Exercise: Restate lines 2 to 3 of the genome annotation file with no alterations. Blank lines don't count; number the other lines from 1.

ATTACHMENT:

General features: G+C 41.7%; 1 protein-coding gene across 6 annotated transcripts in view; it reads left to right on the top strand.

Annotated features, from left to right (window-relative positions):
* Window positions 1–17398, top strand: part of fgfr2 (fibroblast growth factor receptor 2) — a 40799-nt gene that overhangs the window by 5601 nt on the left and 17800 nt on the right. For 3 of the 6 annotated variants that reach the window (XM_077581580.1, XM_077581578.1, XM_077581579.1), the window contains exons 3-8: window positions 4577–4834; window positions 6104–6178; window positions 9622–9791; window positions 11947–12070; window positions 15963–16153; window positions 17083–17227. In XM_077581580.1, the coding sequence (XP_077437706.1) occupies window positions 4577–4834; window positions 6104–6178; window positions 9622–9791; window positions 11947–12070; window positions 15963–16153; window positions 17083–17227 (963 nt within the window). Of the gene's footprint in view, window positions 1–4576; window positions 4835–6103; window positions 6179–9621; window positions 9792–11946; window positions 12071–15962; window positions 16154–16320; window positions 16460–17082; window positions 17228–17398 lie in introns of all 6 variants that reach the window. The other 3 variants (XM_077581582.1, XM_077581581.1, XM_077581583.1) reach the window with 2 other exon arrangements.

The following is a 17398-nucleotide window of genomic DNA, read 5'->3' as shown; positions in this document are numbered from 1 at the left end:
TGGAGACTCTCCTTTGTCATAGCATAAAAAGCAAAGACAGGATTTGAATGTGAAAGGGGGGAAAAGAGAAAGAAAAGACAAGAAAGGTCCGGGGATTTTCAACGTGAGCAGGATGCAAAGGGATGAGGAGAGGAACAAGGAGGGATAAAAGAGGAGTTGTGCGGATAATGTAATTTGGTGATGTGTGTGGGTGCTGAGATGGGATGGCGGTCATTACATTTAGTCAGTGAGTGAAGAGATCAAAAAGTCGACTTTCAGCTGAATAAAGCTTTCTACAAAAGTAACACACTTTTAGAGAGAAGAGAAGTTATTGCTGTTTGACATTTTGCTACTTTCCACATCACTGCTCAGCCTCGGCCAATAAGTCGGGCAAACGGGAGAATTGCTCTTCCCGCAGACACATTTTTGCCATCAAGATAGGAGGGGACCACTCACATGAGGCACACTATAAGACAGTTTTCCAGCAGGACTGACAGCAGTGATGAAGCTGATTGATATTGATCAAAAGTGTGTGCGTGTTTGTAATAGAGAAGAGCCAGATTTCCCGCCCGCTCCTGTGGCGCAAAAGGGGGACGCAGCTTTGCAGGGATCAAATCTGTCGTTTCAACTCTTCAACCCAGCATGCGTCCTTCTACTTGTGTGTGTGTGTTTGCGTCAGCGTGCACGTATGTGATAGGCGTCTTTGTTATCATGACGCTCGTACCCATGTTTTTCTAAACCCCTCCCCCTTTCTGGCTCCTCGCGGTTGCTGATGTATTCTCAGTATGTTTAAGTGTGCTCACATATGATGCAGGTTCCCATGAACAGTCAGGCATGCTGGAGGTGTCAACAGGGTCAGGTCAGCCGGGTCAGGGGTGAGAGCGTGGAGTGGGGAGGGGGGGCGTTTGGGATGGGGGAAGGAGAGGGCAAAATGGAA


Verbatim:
Annotated features, from left to right (window-relative positions):
* Window positions 1–17398, top strand: part of fgfr2 (fibroblast growth factor receptor 2) — a 40799-nt gene that overhangs the window by 5601 nt on the left and 17800 nt on the right. For 3 of the 6 annotated variants that reach the window (XM_077581580.1, XM_077581578.1, XM_077581579.1), the window contains exons 3-8: window positions 4577–4834; window positions 6104–6178; window positions 9622–9791; window positions 11947–12070; window positions 15963–16153; window positions 17083–17227. In XM_077581580.1, the coding sequence (XP_077437706.1) occupies window positions 4577–4834; window positions 6104–6178; window positions 9622–9791; window positions 11947–12070; window positions 15963–16153; window positions 17083–17227 (963 nt within the window). Of the gene's footprint in view, window positions 1–4576; window positions 4835–6103; window positions 6179–9621; window positions 9792–11946; window positions 12071–15962; window positions 16154–16320; window positions 16460–17082; window positions 17228–17398 lie in introns of all 6 variants that reach the window. The other 3 variants (XM_077581582.1, XM_077581581.1, XM_077581583.1) reach the window with 2 other exon arrangements.